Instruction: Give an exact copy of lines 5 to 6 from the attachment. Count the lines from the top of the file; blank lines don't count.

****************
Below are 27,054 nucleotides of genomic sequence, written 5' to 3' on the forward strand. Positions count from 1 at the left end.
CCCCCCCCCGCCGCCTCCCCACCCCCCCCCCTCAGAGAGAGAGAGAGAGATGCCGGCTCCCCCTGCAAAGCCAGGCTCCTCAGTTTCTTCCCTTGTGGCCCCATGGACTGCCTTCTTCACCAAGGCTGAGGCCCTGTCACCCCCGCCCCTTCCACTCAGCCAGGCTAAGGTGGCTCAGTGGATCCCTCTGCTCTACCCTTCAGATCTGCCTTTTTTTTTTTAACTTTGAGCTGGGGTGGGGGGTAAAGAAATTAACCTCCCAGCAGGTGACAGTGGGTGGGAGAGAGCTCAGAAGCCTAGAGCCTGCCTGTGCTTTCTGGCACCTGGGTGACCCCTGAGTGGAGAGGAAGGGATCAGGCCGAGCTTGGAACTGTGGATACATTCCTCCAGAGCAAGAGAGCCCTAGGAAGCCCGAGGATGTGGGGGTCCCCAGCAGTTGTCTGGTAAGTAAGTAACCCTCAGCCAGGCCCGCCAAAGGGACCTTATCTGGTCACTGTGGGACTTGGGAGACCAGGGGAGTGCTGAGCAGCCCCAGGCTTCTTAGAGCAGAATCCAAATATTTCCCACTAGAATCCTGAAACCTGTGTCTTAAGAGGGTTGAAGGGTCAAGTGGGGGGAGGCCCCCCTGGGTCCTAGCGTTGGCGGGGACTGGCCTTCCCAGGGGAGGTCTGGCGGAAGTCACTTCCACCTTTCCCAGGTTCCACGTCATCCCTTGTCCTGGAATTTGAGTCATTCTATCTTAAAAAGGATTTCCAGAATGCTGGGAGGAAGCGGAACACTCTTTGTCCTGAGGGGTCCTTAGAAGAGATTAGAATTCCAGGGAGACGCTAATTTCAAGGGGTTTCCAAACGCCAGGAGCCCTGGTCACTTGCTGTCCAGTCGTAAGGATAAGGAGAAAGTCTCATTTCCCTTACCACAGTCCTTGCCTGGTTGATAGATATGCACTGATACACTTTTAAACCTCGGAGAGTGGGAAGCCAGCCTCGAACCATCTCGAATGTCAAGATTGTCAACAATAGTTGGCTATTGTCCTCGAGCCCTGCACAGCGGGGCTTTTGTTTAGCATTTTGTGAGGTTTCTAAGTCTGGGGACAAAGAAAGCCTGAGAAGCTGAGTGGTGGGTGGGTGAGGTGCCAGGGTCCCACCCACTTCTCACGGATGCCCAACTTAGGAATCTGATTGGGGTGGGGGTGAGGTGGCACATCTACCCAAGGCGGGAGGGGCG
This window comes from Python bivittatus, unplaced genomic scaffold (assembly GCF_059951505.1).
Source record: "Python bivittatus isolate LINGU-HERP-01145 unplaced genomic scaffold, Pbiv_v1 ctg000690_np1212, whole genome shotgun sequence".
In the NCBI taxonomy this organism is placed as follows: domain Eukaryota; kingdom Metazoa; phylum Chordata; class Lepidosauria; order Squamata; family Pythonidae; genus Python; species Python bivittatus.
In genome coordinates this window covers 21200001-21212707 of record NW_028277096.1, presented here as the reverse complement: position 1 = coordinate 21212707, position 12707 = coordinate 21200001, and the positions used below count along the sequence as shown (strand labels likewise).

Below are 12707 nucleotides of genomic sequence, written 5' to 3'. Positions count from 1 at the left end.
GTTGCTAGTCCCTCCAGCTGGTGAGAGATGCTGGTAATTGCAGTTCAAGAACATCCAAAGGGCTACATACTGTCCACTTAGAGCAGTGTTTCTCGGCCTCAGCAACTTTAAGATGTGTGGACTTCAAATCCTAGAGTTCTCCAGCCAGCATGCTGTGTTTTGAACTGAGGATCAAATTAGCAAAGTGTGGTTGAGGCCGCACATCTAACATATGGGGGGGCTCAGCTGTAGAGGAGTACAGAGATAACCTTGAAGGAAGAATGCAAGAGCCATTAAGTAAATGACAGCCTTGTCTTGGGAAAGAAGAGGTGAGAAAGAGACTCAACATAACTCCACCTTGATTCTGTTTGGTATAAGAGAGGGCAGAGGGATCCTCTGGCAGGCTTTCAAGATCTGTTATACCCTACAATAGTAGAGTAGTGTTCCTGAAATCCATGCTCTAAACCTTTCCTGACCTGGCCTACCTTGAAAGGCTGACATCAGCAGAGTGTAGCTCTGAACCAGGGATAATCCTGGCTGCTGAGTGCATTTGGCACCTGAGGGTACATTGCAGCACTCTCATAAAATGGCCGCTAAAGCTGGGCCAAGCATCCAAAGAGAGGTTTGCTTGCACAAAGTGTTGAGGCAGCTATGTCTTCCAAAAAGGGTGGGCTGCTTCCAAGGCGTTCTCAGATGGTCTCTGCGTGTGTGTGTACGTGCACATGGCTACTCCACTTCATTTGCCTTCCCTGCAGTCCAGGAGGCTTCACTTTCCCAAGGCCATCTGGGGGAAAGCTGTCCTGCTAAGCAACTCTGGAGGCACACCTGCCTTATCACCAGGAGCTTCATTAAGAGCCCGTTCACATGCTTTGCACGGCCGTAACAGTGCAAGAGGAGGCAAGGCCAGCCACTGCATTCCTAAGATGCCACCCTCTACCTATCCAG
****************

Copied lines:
In the NCBI taxonomy this organism is placed as follows: domain Eukaryota; kingdom Metazoa; phylum Chordata; class Lepidosauria; order Squamata; family Pythonidae; genus Python; species Python bivittatus.
In genome coordinates this window covers 21200001-21212707 of record NW_028277096.1, presented here as the reverse complement: position 1 = coordinate 21212707, position 12707 = coordinate 21200001, and the positions used below count along the sequence as shown (strand labels likewise).